Life Sciences

DFM Strategies Save Time and Money

05 January 2017

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It is not unusual for top-notch engineering teams to complete the research and development (R&D) phase for their new products, but then find they cannot make the leap into product development (PD). That might be due to staffing, expertise or even time constraints. In such cases, partnering with an expert in design for manufacturability (DFM) can help get those brilliant product ideas off the drawing board and onto a production line.

Prepping a product for manufacturing takes time, effort and experience. Mass production requires that all the components necessary for assembly are easily available. Specifying scarce, rare or unique parts in a prototype may seem acceptable, but to produce large quantities—and be profitable—more mainstream pieces must ultimately be used. Putting a product on the production track too early can also be an expensive mistake, because revisions to ensure manufacturability cost time and money.

Communication with their customers' partners is a characteristic that sets manufacturers—such as MW Industries and its divisions, as well as Economy Spring, specialists in medical solutions—apart from their competitors. The manufacturer has found that regular and honest discussion between parties is the foundation for a successful manufacturing strategy.

For example, Economy Spring assisted with developing numerous components of a new 3 mm laparoscopic device platform for a major OEM. Clear communication to build the device was imperative: initially the manufacturer's involvement comprised three components, two of which were complex assemblies. One assembly led to the development of a completely new heat shrink process. The second assembly had to leave Economy Spring’s factory as a completed, ready-to-use product, suitable to be added to MW Industries' FDA device listing page.

Project management needed to be firmly in place. Weekly conference calls were scheduled for the three components, assuring that engineering, manufacturing and management were on the same page. As the new device project progressed, additional metal components were added to the development bucket. In total, 19 individual components and four complex assemblies were developed for this new device platform. Economy Spring engineers created seven new manufacturing processes and launched a new “state-of-the-art laser cell” that expanded their capabilities. Additionally product-launch timing goals were met.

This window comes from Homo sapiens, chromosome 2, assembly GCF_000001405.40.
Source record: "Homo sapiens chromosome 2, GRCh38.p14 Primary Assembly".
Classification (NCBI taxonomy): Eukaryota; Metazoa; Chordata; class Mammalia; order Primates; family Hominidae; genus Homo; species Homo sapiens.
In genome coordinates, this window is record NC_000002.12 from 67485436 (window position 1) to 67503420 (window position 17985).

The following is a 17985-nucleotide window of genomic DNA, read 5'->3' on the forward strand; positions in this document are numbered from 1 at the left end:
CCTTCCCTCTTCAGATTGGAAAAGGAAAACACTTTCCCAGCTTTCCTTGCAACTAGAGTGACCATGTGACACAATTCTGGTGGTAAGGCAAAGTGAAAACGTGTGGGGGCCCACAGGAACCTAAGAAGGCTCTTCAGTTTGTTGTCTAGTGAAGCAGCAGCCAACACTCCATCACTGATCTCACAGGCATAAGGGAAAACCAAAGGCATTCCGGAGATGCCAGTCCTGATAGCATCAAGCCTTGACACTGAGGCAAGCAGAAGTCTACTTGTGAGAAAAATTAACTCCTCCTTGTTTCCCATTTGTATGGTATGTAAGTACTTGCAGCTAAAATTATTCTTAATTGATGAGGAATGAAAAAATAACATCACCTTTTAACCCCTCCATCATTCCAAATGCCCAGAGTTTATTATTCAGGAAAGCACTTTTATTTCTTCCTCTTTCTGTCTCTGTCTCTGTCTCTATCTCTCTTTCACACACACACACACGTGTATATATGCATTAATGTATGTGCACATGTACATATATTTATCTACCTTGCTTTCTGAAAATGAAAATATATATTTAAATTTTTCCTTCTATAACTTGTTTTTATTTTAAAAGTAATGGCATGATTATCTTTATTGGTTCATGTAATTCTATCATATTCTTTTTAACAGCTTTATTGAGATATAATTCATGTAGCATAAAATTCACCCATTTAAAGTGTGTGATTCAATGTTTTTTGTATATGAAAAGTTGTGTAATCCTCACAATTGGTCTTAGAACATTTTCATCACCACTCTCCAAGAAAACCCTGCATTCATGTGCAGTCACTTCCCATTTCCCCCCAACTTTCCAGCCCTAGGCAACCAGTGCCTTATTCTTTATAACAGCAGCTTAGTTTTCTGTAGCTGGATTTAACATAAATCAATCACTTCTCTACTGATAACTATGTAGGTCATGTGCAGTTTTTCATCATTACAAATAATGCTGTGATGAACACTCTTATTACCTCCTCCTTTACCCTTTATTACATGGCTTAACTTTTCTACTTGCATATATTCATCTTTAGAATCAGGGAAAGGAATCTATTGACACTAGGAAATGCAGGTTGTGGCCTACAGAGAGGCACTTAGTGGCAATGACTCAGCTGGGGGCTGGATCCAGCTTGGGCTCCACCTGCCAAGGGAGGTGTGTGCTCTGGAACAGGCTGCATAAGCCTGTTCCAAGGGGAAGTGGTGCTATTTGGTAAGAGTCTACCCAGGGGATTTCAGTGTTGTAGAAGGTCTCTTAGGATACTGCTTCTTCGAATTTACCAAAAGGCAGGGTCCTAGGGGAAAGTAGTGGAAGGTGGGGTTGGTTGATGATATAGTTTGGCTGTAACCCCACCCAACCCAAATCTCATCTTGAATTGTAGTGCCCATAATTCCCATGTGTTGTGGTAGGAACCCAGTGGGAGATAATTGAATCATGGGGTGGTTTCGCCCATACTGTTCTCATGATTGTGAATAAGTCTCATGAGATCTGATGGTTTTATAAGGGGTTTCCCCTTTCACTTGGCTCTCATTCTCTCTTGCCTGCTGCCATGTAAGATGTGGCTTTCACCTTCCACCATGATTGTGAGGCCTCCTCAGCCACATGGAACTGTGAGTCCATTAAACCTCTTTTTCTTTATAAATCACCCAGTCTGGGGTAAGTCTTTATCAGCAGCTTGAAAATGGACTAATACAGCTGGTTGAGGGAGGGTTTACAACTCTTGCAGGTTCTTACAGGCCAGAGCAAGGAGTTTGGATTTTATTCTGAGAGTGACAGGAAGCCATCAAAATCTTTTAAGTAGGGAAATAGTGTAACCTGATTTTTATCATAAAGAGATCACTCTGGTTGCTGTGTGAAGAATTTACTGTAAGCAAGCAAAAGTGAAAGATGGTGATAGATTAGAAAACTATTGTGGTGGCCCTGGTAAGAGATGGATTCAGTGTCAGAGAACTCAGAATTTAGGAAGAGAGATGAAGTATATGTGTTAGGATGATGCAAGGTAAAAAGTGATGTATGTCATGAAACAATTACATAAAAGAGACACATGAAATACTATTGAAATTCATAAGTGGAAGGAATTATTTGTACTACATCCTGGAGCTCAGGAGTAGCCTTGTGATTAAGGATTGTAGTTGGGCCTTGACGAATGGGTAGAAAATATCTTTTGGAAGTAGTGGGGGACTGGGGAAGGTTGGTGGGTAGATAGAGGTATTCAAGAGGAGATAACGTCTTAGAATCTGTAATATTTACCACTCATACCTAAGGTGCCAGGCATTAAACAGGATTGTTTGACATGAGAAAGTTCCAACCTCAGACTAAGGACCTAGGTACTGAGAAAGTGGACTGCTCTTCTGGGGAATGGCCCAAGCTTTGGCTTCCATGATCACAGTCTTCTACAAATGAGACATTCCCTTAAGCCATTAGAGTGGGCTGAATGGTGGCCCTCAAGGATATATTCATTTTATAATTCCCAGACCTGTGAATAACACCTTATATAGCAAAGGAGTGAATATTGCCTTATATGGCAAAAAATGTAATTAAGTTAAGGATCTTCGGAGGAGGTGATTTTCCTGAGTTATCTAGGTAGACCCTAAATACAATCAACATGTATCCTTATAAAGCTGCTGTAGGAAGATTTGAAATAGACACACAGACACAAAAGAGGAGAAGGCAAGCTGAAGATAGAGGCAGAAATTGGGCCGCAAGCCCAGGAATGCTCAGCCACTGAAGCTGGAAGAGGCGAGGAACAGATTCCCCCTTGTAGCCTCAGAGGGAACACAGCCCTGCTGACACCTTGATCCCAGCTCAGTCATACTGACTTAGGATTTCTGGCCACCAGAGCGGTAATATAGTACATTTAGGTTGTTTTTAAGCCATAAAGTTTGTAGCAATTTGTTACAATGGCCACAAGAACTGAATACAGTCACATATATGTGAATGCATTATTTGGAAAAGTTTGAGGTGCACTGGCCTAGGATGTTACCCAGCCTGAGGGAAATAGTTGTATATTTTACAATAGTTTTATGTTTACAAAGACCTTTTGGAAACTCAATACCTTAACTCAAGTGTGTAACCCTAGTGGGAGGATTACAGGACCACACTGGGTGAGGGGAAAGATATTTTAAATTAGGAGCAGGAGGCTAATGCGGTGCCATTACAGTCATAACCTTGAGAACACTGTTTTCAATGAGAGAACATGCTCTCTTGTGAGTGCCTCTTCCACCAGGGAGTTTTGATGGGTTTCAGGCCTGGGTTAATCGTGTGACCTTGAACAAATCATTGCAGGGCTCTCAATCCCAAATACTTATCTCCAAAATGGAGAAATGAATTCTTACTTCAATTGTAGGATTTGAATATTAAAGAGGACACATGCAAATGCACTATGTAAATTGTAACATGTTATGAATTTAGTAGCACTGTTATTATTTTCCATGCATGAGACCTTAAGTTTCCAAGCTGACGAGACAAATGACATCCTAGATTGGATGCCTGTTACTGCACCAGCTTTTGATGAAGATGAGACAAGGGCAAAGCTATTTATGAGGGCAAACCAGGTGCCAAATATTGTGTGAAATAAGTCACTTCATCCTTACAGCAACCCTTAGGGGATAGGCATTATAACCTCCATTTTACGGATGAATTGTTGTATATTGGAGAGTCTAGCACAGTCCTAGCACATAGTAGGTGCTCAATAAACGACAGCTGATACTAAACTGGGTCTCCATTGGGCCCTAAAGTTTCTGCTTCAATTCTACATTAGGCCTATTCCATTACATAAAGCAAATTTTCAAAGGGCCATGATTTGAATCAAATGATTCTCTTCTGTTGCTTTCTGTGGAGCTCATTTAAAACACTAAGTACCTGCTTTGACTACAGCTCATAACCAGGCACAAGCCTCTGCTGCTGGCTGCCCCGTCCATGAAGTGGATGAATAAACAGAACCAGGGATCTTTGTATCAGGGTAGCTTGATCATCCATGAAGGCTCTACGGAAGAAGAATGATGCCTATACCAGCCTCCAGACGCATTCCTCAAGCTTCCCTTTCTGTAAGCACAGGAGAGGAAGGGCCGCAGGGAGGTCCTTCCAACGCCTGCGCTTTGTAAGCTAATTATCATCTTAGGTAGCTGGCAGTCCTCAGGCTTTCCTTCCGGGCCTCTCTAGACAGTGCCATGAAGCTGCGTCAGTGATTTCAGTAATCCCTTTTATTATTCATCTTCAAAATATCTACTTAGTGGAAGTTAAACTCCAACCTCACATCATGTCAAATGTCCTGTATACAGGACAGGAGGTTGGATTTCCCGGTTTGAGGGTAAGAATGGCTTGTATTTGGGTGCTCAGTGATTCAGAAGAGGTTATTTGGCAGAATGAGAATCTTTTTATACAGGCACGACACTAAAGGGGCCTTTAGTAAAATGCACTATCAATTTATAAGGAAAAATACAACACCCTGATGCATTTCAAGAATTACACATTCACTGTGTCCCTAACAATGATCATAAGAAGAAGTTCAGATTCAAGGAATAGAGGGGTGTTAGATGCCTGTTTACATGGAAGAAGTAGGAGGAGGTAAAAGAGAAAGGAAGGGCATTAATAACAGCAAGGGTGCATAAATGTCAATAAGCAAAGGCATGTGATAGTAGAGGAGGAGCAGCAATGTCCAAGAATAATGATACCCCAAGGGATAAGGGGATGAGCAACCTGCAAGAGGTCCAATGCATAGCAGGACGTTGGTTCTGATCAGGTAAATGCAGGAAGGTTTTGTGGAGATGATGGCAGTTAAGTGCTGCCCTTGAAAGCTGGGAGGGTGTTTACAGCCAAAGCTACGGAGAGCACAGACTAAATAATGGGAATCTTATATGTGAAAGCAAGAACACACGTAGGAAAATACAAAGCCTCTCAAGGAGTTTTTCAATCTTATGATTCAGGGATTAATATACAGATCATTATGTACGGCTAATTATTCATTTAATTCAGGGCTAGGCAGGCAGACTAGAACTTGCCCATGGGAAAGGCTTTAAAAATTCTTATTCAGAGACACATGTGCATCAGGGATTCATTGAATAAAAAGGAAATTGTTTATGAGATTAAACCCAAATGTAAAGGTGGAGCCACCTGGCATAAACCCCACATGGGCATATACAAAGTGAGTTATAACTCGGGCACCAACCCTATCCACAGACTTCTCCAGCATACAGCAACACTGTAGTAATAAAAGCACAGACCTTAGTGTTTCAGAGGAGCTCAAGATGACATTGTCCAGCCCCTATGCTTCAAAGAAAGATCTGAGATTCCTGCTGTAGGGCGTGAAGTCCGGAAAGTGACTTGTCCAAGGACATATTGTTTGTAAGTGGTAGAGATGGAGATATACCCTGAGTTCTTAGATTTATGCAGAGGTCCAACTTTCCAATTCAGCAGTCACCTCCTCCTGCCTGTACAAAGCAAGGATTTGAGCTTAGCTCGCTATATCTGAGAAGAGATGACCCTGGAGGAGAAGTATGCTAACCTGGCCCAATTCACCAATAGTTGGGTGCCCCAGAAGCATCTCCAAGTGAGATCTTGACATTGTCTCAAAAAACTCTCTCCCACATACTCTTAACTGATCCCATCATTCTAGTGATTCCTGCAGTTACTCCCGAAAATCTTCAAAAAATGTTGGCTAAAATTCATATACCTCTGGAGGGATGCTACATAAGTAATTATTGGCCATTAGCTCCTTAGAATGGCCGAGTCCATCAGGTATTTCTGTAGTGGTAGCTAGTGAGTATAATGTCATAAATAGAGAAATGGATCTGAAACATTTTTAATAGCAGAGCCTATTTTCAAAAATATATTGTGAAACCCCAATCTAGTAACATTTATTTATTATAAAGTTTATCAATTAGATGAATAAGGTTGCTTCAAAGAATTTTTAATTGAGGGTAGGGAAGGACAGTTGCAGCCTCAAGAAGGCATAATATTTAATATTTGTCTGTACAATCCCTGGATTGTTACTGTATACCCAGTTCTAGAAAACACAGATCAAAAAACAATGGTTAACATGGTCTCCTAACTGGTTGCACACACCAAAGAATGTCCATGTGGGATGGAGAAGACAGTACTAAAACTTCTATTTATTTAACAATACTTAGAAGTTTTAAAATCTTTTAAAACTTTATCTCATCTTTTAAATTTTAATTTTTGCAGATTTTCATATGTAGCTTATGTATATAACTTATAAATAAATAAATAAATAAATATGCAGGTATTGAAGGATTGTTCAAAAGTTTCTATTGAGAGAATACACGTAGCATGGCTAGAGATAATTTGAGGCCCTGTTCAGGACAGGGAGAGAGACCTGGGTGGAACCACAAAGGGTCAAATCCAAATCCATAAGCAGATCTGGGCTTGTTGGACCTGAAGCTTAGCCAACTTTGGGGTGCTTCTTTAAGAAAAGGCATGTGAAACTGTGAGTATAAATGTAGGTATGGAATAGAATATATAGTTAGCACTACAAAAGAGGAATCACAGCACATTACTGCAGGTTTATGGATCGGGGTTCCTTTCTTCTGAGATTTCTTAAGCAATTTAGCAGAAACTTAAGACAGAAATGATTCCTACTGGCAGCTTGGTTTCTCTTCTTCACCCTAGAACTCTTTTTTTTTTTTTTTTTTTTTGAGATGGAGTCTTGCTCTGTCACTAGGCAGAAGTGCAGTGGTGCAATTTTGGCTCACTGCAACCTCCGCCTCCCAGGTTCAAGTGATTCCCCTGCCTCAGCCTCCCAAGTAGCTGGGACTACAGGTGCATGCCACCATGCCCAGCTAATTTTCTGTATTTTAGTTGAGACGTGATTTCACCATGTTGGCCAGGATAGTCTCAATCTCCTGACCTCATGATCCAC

Products that are designed with the express goal of being manufactured do not just stumble into production. The goal for every business that creates and sells devices should be to design products that are easily and economically manufactured. When an advanced development team includes DFM thinking in its output, the technology proposal is transformed into a cost-efficient and high-value product that can be built quickly and efficiently. A DFM strategy, with the expert guidance of a firm such as Economy Spring, makes it easier for the product development team to take a conceptually proven design and make it actually happen. In fact, sourcing Economy Spring for developmental services at the earliest stages of R&D provides greater opportunity to design components into existing and available materials, thereby saving cost and time.

Not just any team can meet that goal. Team members must be highly technically educated, and preferably have some work history as part of either a product development team or a manufacturing engineering team. This type of experience provides the engineer or designer personal knowledge of the pressures and issues involved with creating and delivering a "manufacturable" design.

Economy Spring headquarters in Connecticut. Economy Spring headquarters in Connecticut. Learning from the Economy Spring example

Partnering with a knowledgeable, experienced team saves the customer money. In this case, the ability to fabricate assemblies and document them in the FDA device listing system reduced the need for additional clean room assembly lines being created at OEM facilities. Because the necessary project management was well established at Economy Spring, the new product development cycle was accelerated, reducing the device launch time by 10 to 12 months. In addition, Economy Springs’s project management eliminated the need to add five new suppliers, which would have required additional validation and quality system audits for OEM-quality system acceptance. Accordingly the cost savings to the OEM are substantial.



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